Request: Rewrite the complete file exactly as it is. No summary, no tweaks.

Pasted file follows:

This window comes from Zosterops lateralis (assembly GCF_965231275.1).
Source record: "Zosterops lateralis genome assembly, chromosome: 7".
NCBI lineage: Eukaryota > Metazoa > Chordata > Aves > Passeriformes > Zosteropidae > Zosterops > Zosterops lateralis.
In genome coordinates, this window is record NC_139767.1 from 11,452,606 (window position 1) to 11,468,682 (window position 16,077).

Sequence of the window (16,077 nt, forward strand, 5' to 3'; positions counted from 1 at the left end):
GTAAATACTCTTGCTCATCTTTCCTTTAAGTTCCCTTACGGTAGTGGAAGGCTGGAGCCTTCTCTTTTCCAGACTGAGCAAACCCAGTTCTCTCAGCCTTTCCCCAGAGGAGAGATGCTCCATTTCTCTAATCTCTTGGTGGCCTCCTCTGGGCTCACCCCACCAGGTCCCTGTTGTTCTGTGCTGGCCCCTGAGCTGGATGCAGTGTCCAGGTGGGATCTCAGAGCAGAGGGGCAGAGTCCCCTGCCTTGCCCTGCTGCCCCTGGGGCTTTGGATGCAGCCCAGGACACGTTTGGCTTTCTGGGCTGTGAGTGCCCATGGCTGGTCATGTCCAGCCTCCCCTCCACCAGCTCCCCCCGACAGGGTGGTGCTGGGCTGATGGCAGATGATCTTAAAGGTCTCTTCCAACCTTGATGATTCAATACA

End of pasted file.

This window comes from Zosterops lateralis (assembly GCF_965231275.1).
Source record: "Zosterops lateralis genome assembly, chromosome: 7".
NCBI lineage: Eukaryota > Metazoa > Chordata > Aves > Passeriformes > Zosteropidae > Zosterops > Zosterops lateralis.
In genome coordinates, this window is record NC_139767.1 from 11,452,606 (window position 1) to 11,468,682 (window position 16,077).

Sequence of the window (16,077 nt, forward strand, 5' to 3'; positions counted from 1 at the left end):
GTAAATACTCTTGCTCATCTTTCCTTTAAGTTCCCTTACGGTAGTGGAAGGCTGGAGCCTTCTCTTTTCCAGACTGAGCAAACCCAGTTCTCTCAGCCTTTCCCCAGAGGAGAGATGCTCCATTTCTCTAATCTCTTGGTGGCCTCCTCTGGGCTCACCCCACCAGGTCCCTGTTGTTCTGTGCTGGCCCCTGAGCTGGATGCAGTGTCCAGGTGGGATCTCAGAGCAGAGGGGCAGAGTCCCCTGCCTTGCCCTGCTGCCCCTGGGGCTTTGGATGCAGCCCAGGACACGTTTGGCTTTCTGGGCTGTGAGTGCCCATGGCTGGTCATGTCCAGCCTCCCCTCCACCAGCTCCCCCCGACAGGGTGGTGCTGGGCTGATGGCAGATGATCTTAAAGGTCTCTTCCAACCTTGATGATTCAATACA